Pause briefly until the students have their tech out and are ready to take notes. 

In the Monster Note Taking activity, the classroom teacher will read sentences and the student has to pick up the key points to write in his/her list. (In the previous lists, the student was told specific words to write in the list format.) If necessary, review what descriptive words are or give an example of a monster sentence and discuss with the class what descriptive words should be written in the list. With this activity, students do not have to spell the words in the list correctly – the goal is to quickly determine which words are important and to type the list. Speed is more important that correct spelling!

Ask your student to listen carefully as you read Lulu’s description. Students should be prepared to jot down a list of words that describe Lulu as you read the story. Depending on the student’s skill, you may need to pause after each sentence so that the student has time to process and write the important descriptive words. If this is the first lesson on note taking, the teacher may choose to emphasize the desired words.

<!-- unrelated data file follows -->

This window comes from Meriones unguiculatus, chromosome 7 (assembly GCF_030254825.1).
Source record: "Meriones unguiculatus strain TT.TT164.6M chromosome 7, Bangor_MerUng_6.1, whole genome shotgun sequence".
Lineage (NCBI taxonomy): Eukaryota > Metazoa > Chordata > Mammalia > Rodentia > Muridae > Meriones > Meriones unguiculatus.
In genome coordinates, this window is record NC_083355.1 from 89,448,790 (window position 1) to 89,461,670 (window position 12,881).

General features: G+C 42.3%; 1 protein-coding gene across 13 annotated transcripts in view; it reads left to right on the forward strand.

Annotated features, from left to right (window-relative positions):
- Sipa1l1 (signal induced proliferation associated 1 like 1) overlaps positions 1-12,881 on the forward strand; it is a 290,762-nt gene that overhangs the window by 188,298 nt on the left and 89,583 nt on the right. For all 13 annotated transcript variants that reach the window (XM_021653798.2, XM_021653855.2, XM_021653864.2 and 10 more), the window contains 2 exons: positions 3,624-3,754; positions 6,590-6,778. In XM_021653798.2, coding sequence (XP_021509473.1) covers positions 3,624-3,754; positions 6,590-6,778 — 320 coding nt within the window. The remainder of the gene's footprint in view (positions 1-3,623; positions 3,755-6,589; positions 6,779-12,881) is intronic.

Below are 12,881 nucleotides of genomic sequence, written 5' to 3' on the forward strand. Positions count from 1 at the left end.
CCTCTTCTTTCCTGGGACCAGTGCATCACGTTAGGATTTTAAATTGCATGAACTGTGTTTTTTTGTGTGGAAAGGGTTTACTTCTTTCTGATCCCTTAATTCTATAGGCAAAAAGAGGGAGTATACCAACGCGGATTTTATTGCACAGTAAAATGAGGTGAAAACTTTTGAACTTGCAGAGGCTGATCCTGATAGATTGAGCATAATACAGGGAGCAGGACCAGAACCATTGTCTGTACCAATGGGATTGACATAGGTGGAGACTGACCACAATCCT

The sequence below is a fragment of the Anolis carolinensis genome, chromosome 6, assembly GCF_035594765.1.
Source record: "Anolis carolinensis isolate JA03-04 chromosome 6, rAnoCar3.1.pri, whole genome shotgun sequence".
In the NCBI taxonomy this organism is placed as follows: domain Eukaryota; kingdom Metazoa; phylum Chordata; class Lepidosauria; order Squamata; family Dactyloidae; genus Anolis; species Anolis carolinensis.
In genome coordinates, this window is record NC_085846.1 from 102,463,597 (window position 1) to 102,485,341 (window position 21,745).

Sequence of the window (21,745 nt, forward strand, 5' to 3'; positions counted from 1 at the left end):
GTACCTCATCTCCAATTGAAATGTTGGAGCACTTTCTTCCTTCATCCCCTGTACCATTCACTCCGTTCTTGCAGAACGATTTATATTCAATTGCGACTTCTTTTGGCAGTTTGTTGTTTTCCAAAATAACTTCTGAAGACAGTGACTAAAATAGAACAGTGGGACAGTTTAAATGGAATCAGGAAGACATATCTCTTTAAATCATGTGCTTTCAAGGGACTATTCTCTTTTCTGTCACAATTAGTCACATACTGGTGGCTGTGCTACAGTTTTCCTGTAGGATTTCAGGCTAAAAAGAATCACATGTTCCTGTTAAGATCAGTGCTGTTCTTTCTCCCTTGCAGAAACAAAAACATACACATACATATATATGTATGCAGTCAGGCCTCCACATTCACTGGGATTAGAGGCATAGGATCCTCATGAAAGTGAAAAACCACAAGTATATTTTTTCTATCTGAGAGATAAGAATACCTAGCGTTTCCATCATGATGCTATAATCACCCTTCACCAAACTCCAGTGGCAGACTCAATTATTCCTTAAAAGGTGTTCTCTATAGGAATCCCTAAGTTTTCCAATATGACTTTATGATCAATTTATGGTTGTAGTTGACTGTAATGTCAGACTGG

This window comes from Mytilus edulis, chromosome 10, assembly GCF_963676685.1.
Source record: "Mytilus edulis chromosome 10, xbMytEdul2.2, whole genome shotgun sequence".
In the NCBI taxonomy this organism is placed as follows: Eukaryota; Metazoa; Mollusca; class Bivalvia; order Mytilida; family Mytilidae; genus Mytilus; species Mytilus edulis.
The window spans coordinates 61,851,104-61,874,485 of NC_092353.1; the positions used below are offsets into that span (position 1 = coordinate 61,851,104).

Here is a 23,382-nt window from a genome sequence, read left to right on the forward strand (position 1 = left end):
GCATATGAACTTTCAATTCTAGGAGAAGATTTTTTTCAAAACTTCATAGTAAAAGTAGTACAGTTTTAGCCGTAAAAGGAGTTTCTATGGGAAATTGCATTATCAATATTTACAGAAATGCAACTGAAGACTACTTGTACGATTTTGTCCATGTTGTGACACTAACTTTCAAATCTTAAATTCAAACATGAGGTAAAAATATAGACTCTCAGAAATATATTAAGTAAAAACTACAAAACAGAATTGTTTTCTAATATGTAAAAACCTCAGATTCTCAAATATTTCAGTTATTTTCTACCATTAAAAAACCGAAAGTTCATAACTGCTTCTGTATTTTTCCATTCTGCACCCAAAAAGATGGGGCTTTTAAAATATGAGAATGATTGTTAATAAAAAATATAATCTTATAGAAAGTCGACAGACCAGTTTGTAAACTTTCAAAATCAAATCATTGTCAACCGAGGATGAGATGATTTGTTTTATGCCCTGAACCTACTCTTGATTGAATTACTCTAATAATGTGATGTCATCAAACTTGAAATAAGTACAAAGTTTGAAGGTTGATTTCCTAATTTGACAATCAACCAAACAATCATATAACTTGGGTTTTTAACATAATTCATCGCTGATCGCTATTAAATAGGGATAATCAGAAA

Read Lulu’s Basic Description

Lulu is a big, round polka-dotted monster. She has five eyes. She has 3 skinny legs and no arms. Lulu likes to sit back on her wide spiky tail. She has two sharp teeth.